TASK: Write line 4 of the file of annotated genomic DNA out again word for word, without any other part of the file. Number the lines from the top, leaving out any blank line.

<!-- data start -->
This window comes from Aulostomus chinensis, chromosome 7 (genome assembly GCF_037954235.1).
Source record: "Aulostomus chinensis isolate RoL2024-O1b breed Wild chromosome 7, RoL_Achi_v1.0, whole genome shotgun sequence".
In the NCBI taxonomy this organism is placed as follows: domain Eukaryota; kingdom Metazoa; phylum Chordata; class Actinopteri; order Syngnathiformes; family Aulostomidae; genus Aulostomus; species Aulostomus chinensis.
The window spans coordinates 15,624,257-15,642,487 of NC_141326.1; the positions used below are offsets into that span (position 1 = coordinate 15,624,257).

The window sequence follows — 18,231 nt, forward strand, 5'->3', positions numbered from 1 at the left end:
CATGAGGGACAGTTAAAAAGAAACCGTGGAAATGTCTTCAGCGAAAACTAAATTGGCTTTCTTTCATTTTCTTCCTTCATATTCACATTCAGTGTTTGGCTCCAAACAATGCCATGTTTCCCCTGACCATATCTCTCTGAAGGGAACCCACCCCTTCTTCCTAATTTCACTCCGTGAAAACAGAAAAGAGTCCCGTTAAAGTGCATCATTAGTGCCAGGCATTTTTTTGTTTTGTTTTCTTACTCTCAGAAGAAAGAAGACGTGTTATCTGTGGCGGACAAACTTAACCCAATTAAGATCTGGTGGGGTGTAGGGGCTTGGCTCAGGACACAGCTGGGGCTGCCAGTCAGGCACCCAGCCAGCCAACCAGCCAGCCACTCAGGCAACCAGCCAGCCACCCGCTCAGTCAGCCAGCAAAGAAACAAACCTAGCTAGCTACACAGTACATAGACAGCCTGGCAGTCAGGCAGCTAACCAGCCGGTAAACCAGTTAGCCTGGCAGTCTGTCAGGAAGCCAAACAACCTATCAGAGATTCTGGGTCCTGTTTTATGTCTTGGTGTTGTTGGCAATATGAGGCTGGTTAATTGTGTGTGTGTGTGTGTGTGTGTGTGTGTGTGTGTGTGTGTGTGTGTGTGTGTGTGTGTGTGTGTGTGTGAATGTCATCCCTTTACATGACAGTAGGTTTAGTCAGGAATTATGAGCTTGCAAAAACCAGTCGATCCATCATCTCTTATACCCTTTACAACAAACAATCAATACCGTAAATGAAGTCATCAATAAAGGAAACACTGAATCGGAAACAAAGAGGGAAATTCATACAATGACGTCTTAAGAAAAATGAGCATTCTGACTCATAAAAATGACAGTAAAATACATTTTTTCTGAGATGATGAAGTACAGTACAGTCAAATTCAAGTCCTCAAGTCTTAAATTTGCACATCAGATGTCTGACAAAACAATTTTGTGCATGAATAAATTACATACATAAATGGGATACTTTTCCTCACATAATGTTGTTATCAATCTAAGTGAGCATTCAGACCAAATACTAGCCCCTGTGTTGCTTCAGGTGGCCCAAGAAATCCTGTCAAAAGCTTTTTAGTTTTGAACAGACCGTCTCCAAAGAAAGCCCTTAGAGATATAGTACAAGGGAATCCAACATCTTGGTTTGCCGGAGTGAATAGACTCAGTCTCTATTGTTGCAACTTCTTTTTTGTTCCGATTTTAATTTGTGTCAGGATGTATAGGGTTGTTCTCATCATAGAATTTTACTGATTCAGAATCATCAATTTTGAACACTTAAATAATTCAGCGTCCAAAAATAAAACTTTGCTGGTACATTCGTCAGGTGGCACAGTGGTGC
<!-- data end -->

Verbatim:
The window spans coordinates 15,624,257-15,642,487 of NC_141326.1; the positions used below are offsets into that span (position 1 = coordinate 15,624,257).